The findings obtained from this study are also consistent with previous research (Al-Belushi & Khan, 2017), which states that monetary incentives have a direct influence on employee motivation. Besides, Wei and Yazdanifard (2014) confirmed that ‘monetary and financial rewards lead to satisfaction over the short-term’. Mabaso and Dlamini (2018) believed that in terms of short-term benefits, ‘tangible extrinsic rewards’ may be advantageous to heighten employee’s level effort and reduce discontent.

Moreover, it has been found that the scale of the monetary incentives of these schemes tends to be a strong motivating factor amongst other features of the financial incentive structures. In turn, this effect is influenced by the rise in the allocation and substantive fairness experienced by staff when their employer has a successful pay scheme that allows workers to earn significant cash incentives in addition to their regular salary (Uieşi, 2016). Thus, an appealing financial incentive would increase the motivation of the majority of workers to work hard.

In their study, Seng and Arumugam (2017) discovered that monetary incentive and job motivation are the essential qualities for improving employee performance. Financial rewards and job satisfaction are also seen to be crucial not only for improving employees’ performance, but also for companies to improve efficiency and get more inspired to work.

Theme 2: Performance bonuses

Apart from the financial incentives, the study discovered that performance bonuses also influenced employee performance in the university. The majority (N = 12) of the participants argue that performance management acted as an incentive towards improving their performance. Moreover, they opined that performance bonuses were strong motivational tools because the losses will be significant if one does not deliver, given that line managers are monitoring staff performance. The following are some quotes from the interviews that give credence to the findings.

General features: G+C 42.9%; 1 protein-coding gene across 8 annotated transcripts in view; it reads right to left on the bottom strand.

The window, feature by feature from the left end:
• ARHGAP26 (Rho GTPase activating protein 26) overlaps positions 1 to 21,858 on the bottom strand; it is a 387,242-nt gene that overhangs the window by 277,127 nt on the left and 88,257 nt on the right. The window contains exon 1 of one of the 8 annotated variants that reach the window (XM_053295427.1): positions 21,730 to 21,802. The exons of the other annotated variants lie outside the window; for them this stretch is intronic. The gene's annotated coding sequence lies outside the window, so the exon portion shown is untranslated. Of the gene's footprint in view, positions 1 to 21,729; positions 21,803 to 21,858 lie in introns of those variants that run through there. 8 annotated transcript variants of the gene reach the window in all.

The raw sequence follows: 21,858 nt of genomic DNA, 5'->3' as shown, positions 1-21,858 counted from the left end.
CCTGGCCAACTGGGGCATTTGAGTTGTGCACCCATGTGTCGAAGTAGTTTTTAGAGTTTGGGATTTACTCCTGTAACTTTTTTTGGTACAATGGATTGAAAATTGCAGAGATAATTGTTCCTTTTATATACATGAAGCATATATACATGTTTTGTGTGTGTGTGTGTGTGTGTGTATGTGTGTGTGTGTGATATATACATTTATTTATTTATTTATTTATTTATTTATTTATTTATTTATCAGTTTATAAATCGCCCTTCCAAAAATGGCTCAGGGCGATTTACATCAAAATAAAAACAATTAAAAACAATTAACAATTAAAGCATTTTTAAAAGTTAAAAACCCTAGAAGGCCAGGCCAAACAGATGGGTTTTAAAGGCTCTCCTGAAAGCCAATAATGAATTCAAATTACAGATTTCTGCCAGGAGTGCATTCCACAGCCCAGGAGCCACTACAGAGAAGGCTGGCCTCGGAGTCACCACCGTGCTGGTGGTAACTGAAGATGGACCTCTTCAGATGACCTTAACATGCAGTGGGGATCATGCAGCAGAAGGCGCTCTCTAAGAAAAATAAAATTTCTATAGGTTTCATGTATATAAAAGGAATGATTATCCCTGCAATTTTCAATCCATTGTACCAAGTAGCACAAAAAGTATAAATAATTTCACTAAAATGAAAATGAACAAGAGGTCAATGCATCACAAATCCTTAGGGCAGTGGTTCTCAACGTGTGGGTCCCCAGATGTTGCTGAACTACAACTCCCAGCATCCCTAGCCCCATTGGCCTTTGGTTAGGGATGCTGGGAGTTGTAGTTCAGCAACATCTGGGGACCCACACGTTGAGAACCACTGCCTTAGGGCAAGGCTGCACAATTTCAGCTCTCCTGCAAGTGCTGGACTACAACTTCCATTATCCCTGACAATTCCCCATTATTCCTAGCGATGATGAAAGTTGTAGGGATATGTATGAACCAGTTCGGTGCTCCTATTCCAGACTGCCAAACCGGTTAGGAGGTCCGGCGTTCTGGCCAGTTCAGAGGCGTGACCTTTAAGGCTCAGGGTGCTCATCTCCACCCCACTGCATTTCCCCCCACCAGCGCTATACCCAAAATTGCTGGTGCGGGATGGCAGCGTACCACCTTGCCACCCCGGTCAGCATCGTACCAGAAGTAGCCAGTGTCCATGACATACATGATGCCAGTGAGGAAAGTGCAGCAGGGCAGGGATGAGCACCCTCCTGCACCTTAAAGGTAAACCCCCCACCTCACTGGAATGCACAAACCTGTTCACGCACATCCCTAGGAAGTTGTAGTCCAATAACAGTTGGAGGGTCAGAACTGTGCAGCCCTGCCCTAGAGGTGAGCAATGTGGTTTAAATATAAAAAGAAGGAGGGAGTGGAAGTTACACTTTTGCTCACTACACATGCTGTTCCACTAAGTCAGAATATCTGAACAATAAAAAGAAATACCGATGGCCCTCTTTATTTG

Participant 3 said that:

‘It has a strong motivation because the losses will be significant if one does not deliver, given that line managers are monitoring staff performance.’ (P3 Prof, Female, Doctorate)

Participant 6 indicated that:

‘Financial incentives in the form of performance bonuses have made my staff and I work much harder.’ (P6 Ms, Female, Masters)

The results of this study agreed with previous empirical research.

Theme 3: Promotion

The study further found promotion to be one of the financial incentives that influenced employee performance within the university. A substantial number of participants (N = 10) have indicated they were motivated by the promotion opportunities available within the university. Below are some of the interviews’ quotes that support the above findings.

Participant 1 expressed that:

‘The possibility of promotions has also made many of us work hard because being promoted is on a higher salary bracket.’ (P1 Prof, Male, Doctorate)

Participant 4 said that:

‘Some of us are more concerned about future promotion in the University. One of the ways a person can excel in his/her work is when being promoted to a higher position. Of course, staff promotion is a very vital issue in academic institutions. This incentive may have positive or negative implications on staff performance.’ (P4 Dr, Female, Doctorate)

Participant 11 noted that:

‘For me, the most important concern will be the possibility of promotion. Promotion comes with an increase in salary and other benefits. I know that most of our colleagues are more concerned about the opportunity for promotion to positions such as senior lecturer, associate professor, or full professor. There is this belief that when people are promoted, they are inspired to work harder to meet the organization’s expectations. This can translate into increased employee and organizational performance.’ (P11 Ms, Female, Masters)

In addition to the above findings, the study discovered that the size of the incentive reward matters in the university. The participants expressed that higher performance management scores lead to increased performance bonuses. The participants further argued that the expectations of an increase in performance bonuses would translate to an increase in employee performance. Below are some of the interview quotes that give credence to the research findings.

Participant 6 expressed that: